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Japanese Yen The Biggest One-Way Bet of All Time

Currencies / Japanese Yen Aug 24, 2007 - 10:25 AM GMT

By: Money_and_Markets

Currencies Best Financial Markets Analysis Article

Jack Crooks writes: Since Mike Larson is off today, he's asked me to fill in for him. And his request couldn't have come at a better time: My specialty is foreign currencies. Foreign currencies have been surging against the dollar. And we're on the verge of a very specific currency explosion that could generate one of the greatest profit opportunities in a quarter century.

Here's the scoop:

The world's largest hedge funds and the world's richest institutions have been borrowing massive amounts of cheap Japanese money to fund some of the riskiest bets of all time. And now, that whole mountain of debt and risk is starting to crumble.

Mind you, this is no overnight phenomenon. It's been building up virtually nonstop for over 14 years!

Because of a 14-year recession in Japan, their interest rates have hovered close to zero — the longest period of the lowest interest rates of any major industrial nation in memory.

As an investor, imagine what you could do with that much "free" money offered continually for so many years …

Even if you just bought U.S. Treasury bonds, you could sit back and earn a couple of extra percentage points a year …

Or, you could plow the money into stocks and play for double-digit returns every year …

Or why stop there? You could go whole hog and leverage your bets with all kinds of fancy derivatives to aim for returns that would put the stock market gains to shame.

This is precisely what has helped hedge funds get so rich so quickly. This is the "Big Game" U.S. major banks and Wall Street brokerage firms ran to for what they thought were "easy" profits. With this "yen carry trade," as it's called, they essentially borrowed money in yen, converted it back to their own currency (e.g. the U.S. dollar), and then used the proceeds to place their big bets.

Just how much money is tied to the yen carry trade? Some estimates put the total value of yen-denominated borrowing at more than one trillion U.S. dollars! And those estimates don't account for the hundreds of billions in loans that are linked to these investments via margin credit and derivatives.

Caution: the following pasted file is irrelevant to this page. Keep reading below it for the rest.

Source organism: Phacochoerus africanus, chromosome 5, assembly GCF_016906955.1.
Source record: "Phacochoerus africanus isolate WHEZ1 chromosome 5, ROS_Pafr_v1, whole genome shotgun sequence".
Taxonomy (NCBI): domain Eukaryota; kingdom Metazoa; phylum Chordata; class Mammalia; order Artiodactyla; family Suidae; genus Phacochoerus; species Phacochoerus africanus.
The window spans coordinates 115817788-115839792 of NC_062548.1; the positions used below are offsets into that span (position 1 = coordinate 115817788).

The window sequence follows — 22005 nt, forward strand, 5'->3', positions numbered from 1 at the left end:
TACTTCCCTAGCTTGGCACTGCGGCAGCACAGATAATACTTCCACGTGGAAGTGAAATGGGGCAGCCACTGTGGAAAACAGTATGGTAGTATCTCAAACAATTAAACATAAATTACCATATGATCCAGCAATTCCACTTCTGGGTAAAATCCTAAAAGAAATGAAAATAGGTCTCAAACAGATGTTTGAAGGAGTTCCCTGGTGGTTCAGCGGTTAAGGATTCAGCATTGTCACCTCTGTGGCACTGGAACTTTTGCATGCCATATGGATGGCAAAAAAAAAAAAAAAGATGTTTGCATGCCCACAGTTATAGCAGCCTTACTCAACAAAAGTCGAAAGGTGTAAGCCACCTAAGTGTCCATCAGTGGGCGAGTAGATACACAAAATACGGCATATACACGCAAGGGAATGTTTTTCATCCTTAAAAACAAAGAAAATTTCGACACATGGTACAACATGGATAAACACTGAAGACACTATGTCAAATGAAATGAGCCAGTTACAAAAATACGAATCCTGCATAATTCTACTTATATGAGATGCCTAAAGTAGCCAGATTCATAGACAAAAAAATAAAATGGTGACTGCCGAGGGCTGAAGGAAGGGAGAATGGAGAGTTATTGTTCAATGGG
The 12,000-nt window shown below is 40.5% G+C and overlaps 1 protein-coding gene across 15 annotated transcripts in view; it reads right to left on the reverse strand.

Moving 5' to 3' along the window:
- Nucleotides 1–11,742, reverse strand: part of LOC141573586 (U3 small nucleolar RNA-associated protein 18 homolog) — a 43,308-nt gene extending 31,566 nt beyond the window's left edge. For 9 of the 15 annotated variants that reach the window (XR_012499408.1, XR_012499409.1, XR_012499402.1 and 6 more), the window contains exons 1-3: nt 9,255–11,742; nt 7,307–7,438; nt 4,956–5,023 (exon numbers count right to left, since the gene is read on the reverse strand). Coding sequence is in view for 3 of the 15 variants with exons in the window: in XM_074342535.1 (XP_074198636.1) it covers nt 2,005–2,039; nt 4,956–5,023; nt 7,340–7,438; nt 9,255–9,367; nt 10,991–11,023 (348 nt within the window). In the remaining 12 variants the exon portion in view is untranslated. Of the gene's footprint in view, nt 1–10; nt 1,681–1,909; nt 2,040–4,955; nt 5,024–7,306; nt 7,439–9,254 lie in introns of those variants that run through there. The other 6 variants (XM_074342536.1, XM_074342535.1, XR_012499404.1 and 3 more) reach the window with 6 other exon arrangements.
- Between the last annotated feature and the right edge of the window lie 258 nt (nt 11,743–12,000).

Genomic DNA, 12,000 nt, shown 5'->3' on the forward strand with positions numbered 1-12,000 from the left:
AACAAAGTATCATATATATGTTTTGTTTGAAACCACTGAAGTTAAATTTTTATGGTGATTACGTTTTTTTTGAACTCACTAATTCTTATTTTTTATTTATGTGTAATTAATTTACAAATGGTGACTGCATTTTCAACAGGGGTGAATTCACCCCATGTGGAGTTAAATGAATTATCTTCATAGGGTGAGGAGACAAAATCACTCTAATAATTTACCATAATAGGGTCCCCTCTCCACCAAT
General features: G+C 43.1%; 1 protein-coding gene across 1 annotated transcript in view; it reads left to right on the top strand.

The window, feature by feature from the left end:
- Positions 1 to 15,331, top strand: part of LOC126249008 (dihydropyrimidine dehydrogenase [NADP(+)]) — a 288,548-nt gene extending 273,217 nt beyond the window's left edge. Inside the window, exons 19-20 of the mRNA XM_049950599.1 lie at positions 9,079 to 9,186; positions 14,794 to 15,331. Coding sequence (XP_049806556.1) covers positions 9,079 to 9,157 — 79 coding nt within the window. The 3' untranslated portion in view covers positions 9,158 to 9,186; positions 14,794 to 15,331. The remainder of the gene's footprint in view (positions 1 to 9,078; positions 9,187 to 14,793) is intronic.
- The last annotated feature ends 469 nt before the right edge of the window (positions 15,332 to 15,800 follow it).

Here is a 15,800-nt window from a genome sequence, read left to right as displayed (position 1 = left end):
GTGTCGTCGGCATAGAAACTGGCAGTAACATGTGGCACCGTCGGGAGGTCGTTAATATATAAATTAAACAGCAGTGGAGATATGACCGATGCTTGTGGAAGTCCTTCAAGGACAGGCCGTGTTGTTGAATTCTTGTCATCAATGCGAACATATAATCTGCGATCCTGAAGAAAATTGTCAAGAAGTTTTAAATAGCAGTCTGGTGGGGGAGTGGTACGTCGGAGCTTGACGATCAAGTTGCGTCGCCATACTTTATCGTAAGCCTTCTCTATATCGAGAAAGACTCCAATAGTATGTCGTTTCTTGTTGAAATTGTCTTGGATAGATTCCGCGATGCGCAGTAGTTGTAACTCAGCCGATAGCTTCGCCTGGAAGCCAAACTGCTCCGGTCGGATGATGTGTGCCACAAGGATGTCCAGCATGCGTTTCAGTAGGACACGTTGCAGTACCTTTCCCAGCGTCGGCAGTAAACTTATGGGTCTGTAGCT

Indeed, I think it's fair to say that this is the biggest one-way bet in the history of the financial markets . And yet, too many investors have assumed for too long that it's a "risk-free ride."

How quickly they forget!

Back in 1998, in a Very Similar Credit Crunch Like Today's, the Yen Carry-Trade Came Unglued! Result: A Sudden Explosion in the Value of the Yen

In 1998, the yen staged a massive rally as hedge funds were forced to unwind big carry trades. The trigger was different — the Asian financial crisis. But the consequence — a sudden credit crunch — was very similar to what you see happening today.

The yen skyrocketed, jumping in value against the dollar by about 20% in a little over a month. Then, as you can see in the chart, even after the initial surge, it continued rising for almost an entire year.

Now it's about to happen again, and this time around, the trigger will be the credit crunch that is unfolding right before our very eyes, but with two critical differences:

First, the size of the one-way bet against the yen today dwarfs the amount of money that was involved back in 1998.

In 1998, it was estimated there was about $137 billion in Japanese yen carry trade borrowing. Today, as I just told you a moment ago, that number is estimated at $1 trillion!

Second, the level of investor complacency is far greater than it was in 1998!

Global financial markets have been so calm for so long, and global growth has been so strong, investors are really not that worried about any of this right now … even after the market's recent choppiness.

See, the hedge fund "pros" seem to have convinced themselves that the yen won't rally until Japanese interest rates go up.

Baloney! In my opinion, the rally in the yen will be first and foremost tied to risk coming to the fore of global financial markets. That's SURPRISE #1 .

SURPRISE #2 will come as the Bank of Japan actually goes ahead and hikes interest rates more aggressively, catching most investors off guard.

I'm not talking about a huge increase, mind you. But it doesn't have to be huge. All you need is a minor hike to change the profit picture for many of the borrowers.